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This is the second of two columns describing what everyone’s favorite Zich family member has been up to since we moved to Virginia last summer. Our dog, Glory, has kept us as busy as ever, and only now can I manage to laugh at one episode in particular.

Last October, Glory started to itch … and itch … and itch. Her main form of exercise was scratching, anytime she was awake and sometimes while she slept.

We took a peek at what was going on underneath that long coat of fur to confirm our suspicions that fleas had set up camp all over our dog’s body.

Ron and I responded with every flea-ridding product on the market. First, he gave her one of many showers using flea shampoo.

I then adorned her neck with a new flea collar and put some flea and tick-killing drops on her for added insurance. Still, she scratched.

Ron was brave enough to check her daily for fleas, but I gave up after the first glance at the wiggling black dots that appeared to multiply before my eyes. I knew it was only a matter of time before they looked for other warm bodies in our home to attack.

The fleas decided to pick on me first, biting my ankles first thing in the morning as I prepared my coffee. That afternoon, I sprinkled “all natural” flea-killing powder on the downstairs carpet.

By “all natural,” I’m referring to the product’s promise to rid our house of fleas without being potentially harmful to any other living creature. From what I read on the label, the powder was practically edible.

It settled into my carpet, refused to come out no matter how many times I vacuumed and didn’t do anything to diminish the flea population.

Ron continued to give Glory showers using flea shampoo, but that was his sole contribution at such an early point in the invasion. That was before anyone besides Glory and me had been bitten, and the fleas hadn’t made their way upstairs yet.

My last solo effort involved setting off three bug-killing “bombs” and staying out of the house while the toxic chemicals worked their magic. It was a good excuse to go shopping until the kids came home from school.

Glory spent the morning outside, where more fleas found their way into her shiny, clean fur.

The only fleas we found upon re-entering the battle zone were pathetic little bugs wriggling around and gasping their last breath. I thought victory was mine, but I was wrong.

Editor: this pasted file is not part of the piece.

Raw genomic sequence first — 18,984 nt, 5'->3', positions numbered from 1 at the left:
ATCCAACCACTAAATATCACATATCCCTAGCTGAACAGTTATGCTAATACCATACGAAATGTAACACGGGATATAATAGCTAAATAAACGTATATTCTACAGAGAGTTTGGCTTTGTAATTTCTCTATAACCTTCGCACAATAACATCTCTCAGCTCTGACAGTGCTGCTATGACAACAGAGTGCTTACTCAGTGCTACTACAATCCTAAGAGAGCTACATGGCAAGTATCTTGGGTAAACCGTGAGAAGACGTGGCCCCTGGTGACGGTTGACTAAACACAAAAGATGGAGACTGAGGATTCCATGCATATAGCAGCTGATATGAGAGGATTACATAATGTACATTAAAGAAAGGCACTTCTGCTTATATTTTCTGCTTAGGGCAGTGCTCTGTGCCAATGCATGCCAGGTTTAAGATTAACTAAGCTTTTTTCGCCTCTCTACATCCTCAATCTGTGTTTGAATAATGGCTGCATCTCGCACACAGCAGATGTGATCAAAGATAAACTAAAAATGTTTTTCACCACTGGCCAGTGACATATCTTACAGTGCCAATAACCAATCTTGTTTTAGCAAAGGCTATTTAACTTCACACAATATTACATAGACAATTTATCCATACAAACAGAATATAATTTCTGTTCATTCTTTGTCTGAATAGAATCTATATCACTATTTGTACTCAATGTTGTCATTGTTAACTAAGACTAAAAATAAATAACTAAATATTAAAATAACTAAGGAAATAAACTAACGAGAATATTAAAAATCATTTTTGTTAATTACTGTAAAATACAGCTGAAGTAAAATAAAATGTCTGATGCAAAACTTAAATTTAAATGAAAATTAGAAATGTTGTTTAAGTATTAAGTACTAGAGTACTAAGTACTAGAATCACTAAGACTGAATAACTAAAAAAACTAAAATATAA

Within days, they were biting at my ankles again. I even found a flea on the rug in the upstairs bathroom but tried to convince myself he had hitched a ride on my socks.

When Ron came home from work that evening, he noticed the little flecks on that same rug were moving. He shook the rug out over the bathtub to confirm his suspicions that fleas rather than “sock fuzz” were attached to it.

From that moment on, I was relieved of my duties. Placing himself in charge, Ron enlisted the entire family in carrying out what I have termed Operation Flea-Free.

As our leader, he was responsible for going out and finding the appropriate weapons and coming up with a strategy to rid our house of pests once and for all.

My first effort to bomb the house was nothing in comparison to the zeal he brought to the battlefront.

Whereas I had set off a mere three bombs, he purchased at least a dozen. He and the boys set the bombs off in the upstairs, downstairs and in the garage.

We all abandoned quarters for a few hours while the fumes were released.

Glory was again left to wander the backyard, but her fur was no longer a welcome mat for fleas. She had been professionally “dipped” and even clipped the day before.

It was such a new experience for her that she was too confused to dig under the backyard fence and escape while we were away.

We returned to a home filled with dead fleas and their future offspring (eggs). They were too small for our eyes to see but still required a massive cleanup.

Satisfied that the job was done, our leader settled down in front of the television with his troops. I, on the other hand, was beginning a project of my own: Operation Flea-Cleanup.

It was time to get out the vacuum cleaner again.

A mother of three boys, Pam Zich has moved eight times in 16 years of marriage to her Marine Corps husband. They have been stationed in various locations, including Okinawa, California, Texas and their current home in Springfield, Va. E-mail her at homefront@stripes.osd.mil or find the Zichs online at www.lifeonthehomefront.com.


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